This also has its cons due to the fact these custom built backends can be very expensive to implement and do not work the same as a CMS. If content needs updated frequently and non-technical users need to make changes (marketers), a CMS is better geared to do so.

A Mobile CMS for Apps

Realistically, the best option to manage content for applications is to use a real mobile CMS that addresses all previous drawbacks mentioned. A mobile CMS stores data centrally and is used for applications as a backend to deliver to more than one platform simultaneously. 

This is a concept which revolves around API's (Application Programming Interface). An API-based CMS can also be recognised as CaaS (Content-as-a-service). To find out more about Caas click here. This essentially means that content is prioritised and can be created by anybody and in a format that satisfies. 

Important things to consider when choosing an API-based CMS

Separate content and presentation

This means that developers have the ability to use whatever tools they need to present specific content on any given display.

Content processed in accordance to apps

Whether it has to deal with network connectivity issues, data transferring and fast paced efficiency with opening assets.

Guaranteed Stability

The infrastructure must do its job so that developers can work at speed and to a timescale.

More Info

This blog explains in more detail the up and coming importance of API's

Headless CMS

Headless CMS

A headless CMS is a back-end only content management system (CMS). A RESTful API means content can be displayed on any device. It cuts the front end from the back end. It outperforms a traditional CMS in different ways. This can be through platform independence, cross-platform support, developers are put first and coding is far simpler. 


It is also an advancement from traditional standalone websites and makes the separation of content and presentation available. It can power the likes of SPAs and mobile apps using shared data to personalize the user experience. They significance of this personalization is that the channels and devices have the same data but can be edited separately.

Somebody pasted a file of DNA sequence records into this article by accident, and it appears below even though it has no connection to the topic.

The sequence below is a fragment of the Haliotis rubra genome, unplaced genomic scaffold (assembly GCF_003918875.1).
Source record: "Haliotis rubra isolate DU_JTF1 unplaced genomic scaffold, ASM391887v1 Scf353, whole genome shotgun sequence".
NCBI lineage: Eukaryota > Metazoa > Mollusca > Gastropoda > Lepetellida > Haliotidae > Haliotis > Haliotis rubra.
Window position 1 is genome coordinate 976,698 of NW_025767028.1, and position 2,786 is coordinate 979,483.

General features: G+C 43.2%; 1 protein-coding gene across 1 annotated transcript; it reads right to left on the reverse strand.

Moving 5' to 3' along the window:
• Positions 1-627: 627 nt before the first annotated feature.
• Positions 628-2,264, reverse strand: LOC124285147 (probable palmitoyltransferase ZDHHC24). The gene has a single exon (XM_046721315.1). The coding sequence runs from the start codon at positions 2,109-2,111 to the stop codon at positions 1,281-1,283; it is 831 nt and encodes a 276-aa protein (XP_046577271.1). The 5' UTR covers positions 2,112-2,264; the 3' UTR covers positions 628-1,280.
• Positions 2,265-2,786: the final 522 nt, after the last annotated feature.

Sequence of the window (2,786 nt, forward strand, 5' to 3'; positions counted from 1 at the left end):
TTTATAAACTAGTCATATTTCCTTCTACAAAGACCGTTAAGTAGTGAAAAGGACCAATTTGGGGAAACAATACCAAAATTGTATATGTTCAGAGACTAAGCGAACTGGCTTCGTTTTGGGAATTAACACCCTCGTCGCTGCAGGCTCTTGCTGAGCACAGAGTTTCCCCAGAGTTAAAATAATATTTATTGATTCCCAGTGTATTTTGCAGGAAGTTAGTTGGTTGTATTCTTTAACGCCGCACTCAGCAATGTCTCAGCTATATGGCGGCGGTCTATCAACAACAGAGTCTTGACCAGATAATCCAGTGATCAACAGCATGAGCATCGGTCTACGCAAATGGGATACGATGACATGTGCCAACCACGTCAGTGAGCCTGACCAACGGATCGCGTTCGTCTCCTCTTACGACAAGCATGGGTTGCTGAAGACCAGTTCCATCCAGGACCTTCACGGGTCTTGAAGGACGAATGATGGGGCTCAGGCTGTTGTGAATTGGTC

Read more about the advantages and disadvantages of a Headless CMS architecture.

Mobile CMS and Websites

Despite not being as popular or well visited at mobile apps, websites still need to display on any device well and be responsive. The images below show what a mobile CMS can do in terms of websites. It is clear that the same content is presented but in a different formant dependant on the device.


mobile cms for websites


There are several different devices that IOS and Android can produce content to whether it may be a smartphone, tablet, Apple Watch etc. Even though websites are less popular, it is still important to consider having a responsive website to resume a flawless experience for the consumer. 

There are 2 main ways to manage content on websites to make them more responsive:


1) A CMS is already powering the website

 A desktop website that is powered by a legacy CMS [link] can best become responsive if existing themes and plugins are used and therefore, made more mobile friendly. 


2) A new CMS built from scratch.

This addresses the situation directly. Content can be created and viewed from the CMS and if a Headless CMS is used, it can be sent to the API and then to different touchpoints.  This allows the same content to be delivered to the same API but to two different platforms. Content only needs to be produced once and the CMS is able to distribute it to any platform with ease, such as a desktop website and a mobile responsive website for example. 

Mobile CMS On-The-Go

Mobile CMS On-The-GO simply means using a CMS on a device such as a smartphone or tablet where changes can be made to an app or website literally 'on-the-go'. It can be in the format of an app. In cases where lightweight content such as blogs are to be edited or published, a platform like Tumblr could be used to do so on-the-go.